Fleet App Usability Evaluation and Redesign

Background

Fleet is a mobile app developed by the Baltimore-based software company MasT. Fleet accounts typically are initiated by membership organizations. Fleet clients (membership organizations) can then invite their members to create accounts and use Fleet to maintain an organization calendar and groups. As a full CRM/ERP system, the primary goal is for the organization to collect better data about their membership so as to create and deliver more value toward the organization’s mission, and for member users to have greater control over their own data within the organization.

We differentiate between administrator end users and member end users. Administrator users manage the organization’s calendar, groups, and marketplace and use the app to check members into events and sell merchandise. Member end users are empowered by Fleet to manage their membership status (i.e. check whether active, renew, etc.), view upcoming events and meetings and add to their calendar, view and contact organization groups or committees (where applicable), and make other purchases such as event tickets and organization swag. Fleet calls it, “the whole organization, in your pocket.”

OBJECTIVE: To understand the usability issues in the existing app and to use participatory methods to mock up potential redesigns, refined after A/B usability testing in the lab.
ROLE: Equal collaboration with Manu Peethambar
TIMELINE: One semester (Fall 2018)
TOOLS & SKILLS: Usability analysis, paper prototyping, human-centered design, user research, Figma

Collecting and visualizing data

To turn data into information, we organized important ideas and concepts garnered through in-depth interviews with the client and various types of users, contextual inquiry with users, and heuristic usability evaluation using sticky notes. These categories assisted in structuring participatory design sessions and our first low-fidelity prototypes.

User personas

We developed two personas based on our research:

Ravi (member user)

young professional man sitting in a park and smiling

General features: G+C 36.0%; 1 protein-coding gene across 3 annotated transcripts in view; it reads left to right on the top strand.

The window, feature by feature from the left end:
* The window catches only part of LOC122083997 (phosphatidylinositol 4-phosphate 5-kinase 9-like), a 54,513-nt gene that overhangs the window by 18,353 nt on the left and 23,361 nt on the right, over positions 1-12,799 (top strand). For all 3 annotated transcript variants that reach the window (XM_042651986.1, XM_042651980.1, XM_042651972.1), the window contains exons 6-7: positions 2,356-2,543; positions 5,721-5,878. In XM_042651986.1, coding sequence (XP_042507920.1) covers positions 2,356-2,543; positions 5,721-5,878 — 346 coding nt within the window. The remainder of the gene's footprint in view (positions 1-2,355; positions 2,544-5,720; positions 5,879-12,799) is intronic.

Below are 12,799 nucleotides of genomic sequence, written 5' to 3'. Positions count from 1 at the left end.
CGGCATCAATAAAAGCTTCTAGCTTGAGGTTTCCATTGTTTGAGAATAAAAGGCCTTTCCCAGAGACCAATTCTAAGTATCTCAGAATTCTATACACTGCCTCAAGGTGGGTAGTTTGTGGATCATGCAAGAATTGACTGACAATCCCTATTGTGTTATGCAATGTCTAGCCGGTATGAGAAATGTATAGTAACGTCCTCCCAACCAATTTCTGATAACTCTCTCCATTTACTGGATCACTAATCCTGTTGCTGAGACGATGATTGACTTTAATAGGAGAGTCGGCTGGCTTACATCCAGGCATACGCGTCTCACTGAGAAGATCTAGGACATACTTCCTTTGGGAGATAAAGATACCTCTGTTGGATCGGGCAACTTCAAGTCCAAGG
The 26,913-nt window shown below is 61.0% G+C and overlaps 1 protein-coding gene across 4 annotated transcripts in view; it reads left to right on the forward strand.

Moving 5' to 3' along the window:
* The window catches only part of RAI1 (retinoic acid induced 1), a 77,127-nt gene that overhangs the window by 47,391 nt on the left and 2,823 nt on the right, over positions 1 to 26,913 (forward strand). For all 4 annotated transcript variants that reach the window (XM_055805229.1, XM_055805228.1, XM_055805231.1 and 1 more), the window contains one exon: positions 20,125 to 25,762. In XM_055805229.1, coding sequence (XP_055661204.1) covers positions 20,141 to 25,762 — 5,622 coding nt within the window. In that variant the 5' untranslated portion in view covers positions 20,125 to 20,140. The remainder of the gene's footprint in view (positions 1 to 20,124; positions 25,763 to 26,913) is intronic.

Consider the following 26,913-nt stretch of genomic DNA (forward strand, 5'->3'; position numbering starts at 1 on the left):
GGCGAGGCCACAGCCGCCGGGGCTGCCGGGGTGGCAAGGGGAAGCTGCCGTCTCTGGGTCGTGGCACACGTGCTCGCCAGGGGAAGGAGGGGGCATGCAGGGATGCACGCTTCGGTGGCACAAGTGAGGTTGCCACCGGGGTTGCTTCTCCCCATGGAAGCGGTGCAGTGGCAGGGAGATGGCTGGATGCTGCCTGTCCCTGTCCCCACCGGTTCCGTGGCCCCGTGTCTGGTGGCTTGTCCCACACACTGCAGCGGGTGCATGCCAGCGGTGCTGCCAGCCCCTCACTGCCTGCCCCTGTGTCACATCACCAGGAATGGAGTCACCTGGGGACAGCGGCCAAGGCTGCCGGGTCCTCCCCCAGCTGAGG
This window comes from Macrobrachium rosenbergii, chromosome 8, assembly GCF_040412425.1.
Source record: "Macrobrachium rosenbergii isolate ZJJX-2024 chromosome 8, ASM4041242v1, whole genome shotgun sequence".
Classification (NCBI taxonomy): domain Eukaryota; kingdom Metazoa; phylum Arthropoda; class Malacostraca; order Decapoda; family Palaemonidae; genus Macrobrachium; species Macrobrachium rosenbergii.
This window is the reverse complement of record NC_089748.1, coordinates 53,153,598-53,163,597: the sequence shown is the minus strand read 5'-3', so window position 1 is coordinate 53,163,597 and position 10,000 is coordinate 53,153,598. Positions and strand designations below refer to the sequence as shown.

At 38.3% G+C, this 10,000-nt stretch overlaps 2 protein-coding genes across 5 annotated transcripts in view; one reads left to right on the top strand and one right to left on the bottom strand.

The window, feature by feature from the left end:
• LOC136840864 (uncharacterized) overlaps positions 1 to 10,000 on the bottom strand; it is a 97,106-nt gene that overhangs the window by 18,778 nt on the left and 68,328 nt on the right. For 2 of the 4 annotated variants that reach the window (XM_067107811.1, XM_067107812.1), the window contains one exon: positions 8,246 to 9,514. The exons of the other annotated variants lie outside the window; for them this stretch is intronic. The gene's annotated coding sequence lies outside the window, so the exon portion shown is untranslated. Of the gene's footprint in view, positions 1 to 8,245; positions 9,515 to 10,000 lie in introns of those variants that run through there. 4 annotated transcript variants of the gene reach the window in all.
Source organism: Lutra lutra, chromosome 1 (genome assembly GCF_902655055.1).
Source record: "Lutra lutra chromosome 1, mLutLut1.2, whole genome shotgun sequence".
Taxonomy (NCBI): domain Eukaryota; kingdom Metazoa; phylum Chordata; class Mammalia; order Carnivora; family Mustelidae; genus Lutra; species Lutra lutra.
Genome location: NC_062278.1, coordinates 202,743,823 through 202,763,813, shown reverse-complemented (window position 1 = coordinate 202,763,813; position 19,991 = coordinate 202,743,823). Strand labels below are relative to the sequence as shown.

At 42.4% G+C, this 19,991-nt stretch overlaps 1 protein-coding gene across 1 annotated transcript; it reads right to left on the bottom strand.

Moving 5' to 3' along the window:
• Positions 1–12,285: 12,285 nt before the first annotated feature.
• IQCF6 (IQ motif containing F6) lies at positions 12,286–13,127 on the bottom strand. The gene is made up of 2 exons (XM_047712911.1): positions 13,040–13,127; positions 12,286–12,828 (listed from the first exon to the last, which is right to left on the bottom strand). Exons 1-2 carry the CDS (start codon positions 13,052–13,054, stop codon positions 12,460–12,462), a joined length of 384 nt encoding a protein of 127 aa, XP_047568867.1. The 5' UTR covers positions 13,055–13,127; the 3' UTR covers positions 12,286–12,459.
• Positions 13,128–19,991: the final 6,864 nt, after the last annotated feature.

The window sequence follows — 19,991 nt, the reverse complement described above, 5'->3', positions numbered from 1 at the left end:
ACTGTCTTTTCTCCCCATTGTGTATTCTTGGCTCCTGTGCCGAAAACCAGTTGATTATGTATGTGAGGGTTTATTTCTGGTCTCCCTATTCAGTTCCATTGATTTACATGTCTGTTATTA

Ravi is a 29-year-old single man working as an engineer. He is energetic, adventurous and enthusiastic in learning new things. He thinks likes to try out the latest devices and understands how mobile applications work.

He is passionate about his career and was recently promoted to project manager.

Ravi likes to watch movies and TV shows of different genres. He plays guitar and is interested in learning about art. He plans to travel around the world and visit new places.

Ravi is originally from India and his family is an integral part of his life. He spends time planning events like birthdays and anniversaries for family and friends back home to make up for the distance between them.

Ravi has a routine he likes to follow on his working days and tends to enjoy his weekends by hanging out with friends. He tries to have some alone-time each weekend to catch up on things he’s reading. He is looking for volunteer opportunities to help underprivileged kids, but he’s very busy and isn’t sure he can make the time right now. Being independent and spreading kindness is his priority.

Tina (admin user)

A young professional woman working on a laptop with a mobile phone in one hand in a modern open office setting.

Tina is a 35-year-old woman. She got married a couple years ago and does not have children. She is energetic and passionate about her career as an urban planner and was recently promoted to senior management. She wakes up early each morning to take her dog for a walk in the park and to think about her goals for the day.

Typically, Tina heads to the office earlier than her colleagues so that she can dip out for outside meetings when she needs to, which is frequently because she is affiliated with a number of causes and projects. She is often asked to take on leadership positions, which she considers carefully, as she guards her time well.